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Fructose re-programmes glutamine-dependent oxidative metabolism to support LPS-induced inflammation

Jones N, Blagih J, Zani F, Rees A, Hill D, Jenkins B, Bull C, Moreira D, Bantan A, Cronin J, Avancini D, Jones G, Finlay D, Vousden K, ncent E, Thornton C (2021) Nature Communications DOI:10.1038/s41467-021-21461-4  

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Fructose intake has increased substantially throughout the developed world and is associated with obesity, type 2 diabetes and non-alcoholic fatty liver disease. Currently, our understanding of the metabolic and mechanistic implications for immune cells, such as monocytes and macrophages, exposed to elevated levels of dietary fructose is limited. Here, we show that fructose reprograms cellular metabolic pathways to favour glutaminolysis and oxidative metabolism, which are required to support increased inflammatory cytokine production in both LPS-treated human monocytes and mouse macrophages. A fructose-dependent increase in mTORC1 activity drives translation of pro-inflammatory cytokines in response to LPS. LPS-stimulated monocytes treated with fructose rely heavily on oxidative metabolism and have reduced flexibility in response to both glycolytic and mitochondrial inhibition, suggesting glycolysis and oxidative metabolism are inextricably coupled in these cells. The physiological implications of fructose exposure are demonstrated in a model of LPS-induced systemic inflammation, with mice exposed to fructose having increased levels of circulating IL-1β after LPS challenge. Taken together, our work underpins a pro-inflammatory role for dietary fructose in LPS-stimulated mononuclear phagocytes which occurs at the expense of metabolic flexibility.


Typically, activation of the human innate immune system requires the rewiring of cellular metabolic pathways largely to favour glucose metabolism1,2,3,4,5. However, in the various nutrient environments they inhabit, monocytes will be exposed to a range of different carbon sources, the availability of which will likely dictate their metabolism and phenotype. One such carbon source is fructose, the second most abundant dietary sugar found in humans. Fructose is metabolised by glycolysis either by ketohexokinase producing fructose-1-phosphate, a substrate for aldolase B6 (in the liver, kidneys and intestines for example) or converted to the glycolytic intermediate fructose-6-phosphate by hexokinase (HK), albeit at a lower rate than glucose7,8.

Fructose intake has increased substantially throughout the Western world, largely attributed to elevated sucrose and high fructose corn syrup consumption9 and is thought to exacerbate various non-communicable conditions such as obesity, type 2 diabetes and non-alcoholic fatty liver disease9. Chronic fructose consumption in these conditions has recently been shown to drive hepatic fructolysis, where the expression of lipogenic genes is enhanced10,11,12.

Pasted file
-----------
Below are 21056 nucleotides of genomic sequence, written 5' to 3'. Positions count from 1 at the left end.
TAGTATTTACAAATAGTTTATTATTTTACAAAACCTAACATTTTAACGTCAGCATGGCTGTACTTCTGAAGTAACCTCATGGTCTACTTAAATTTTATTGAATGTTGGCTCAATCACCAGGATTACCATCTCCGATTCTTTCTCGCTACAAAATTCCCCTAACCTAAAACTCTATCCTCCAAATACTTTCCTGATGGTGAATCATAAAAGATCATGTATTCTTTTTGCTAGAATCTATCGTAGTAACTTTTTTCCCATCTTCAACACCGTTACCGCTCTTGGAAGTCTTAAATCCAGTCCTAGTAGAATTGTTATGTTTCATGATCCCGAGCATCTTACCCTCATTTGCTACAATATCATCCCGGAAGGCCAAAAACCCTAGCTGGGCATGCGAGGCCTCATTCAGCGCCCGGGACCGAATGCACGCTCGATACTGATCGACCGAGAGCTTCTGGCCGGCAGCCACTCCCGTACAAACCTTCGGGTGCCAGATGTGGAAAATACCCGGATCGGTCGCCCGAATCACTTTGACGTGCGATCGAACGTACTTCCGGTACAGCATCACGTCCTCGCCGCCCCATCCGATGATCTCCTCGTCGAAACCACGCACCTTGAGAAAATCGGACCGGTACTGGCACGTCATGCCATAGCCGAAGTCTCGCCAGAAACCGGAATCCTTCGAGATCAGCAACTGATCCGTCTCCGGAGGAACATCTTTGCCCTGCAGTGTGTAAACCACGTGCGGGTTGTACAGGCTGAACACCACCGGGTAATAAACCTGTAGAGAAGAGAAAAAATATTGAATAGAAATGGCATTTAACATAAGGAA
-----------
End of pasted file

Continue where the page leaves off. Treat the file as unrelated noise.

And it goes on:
Typically, physiological levels of fructose in the circulation range from 0.04 to 0.2 mM13; however, there are several pathophysiological scenarios in which levels of fructose are elevated. For example, peripheral blood levels can exceed 1 mM in patients with haematological malignancies such as acute myeloid leukaemia and acute lymphoblastic leukaemia14. In addition, fructose concentrations in the bone marrow microenvironment of haematological cancer patients can reach up to 5 mM14. Alterations in the glucose to fructose ratio, particularly when glucose is scarce, enables acute myeloid leukaemia blasts to significantly enhance fructose uptake14. Localised mouse tissue microenvironments, such as the liver, kidneys and jejunum, also have elevated levels of fructose metabolism15. Therefore, there are various pathophysiological scenarios and tissue microenvironments where monocytes will be exposed to either equimolar concentrations of fructose and glucose or concentrations of fructose exceeding that of glucose.

The impact of elevated fructose exposure on the immune system has not been investigated extensively. Chronic fructose exposure in rats results in a more inflammatory phenotype of bone marrow mononuclear cells16. While there is some evidence that lipopolysaccharide (LPS)-stimulated human dendritic cells are able to produce enhanced levels of pro-inflammatory cytokines when cultured in fructose as opposed to glucose, the underlying metabolic rewiring that enables this pro-inflammatory phenotype has not been investigated17.

Here we characterise how human monocytes and mouse macrophages respond metabolically and functionally to fructose exposure. We show that activated mononuclear phagocytes demonstrate plasticity in engaging metabolism of this alternative carbon source, yet it leaves the cells metabolically inflexible and vulnerable to further metabolic challenge. Fructose exposure reprogrammes cellular pathways to favour glutaminolysis and oxidative metabolism, which support an inflammatory phenotype in both human and mouse mononuclear phagocytes. Finally, we demonstrate that a short-term high fructose diet promotes inflammation in vivo, suggesting that our findings have pathophysiological significance.



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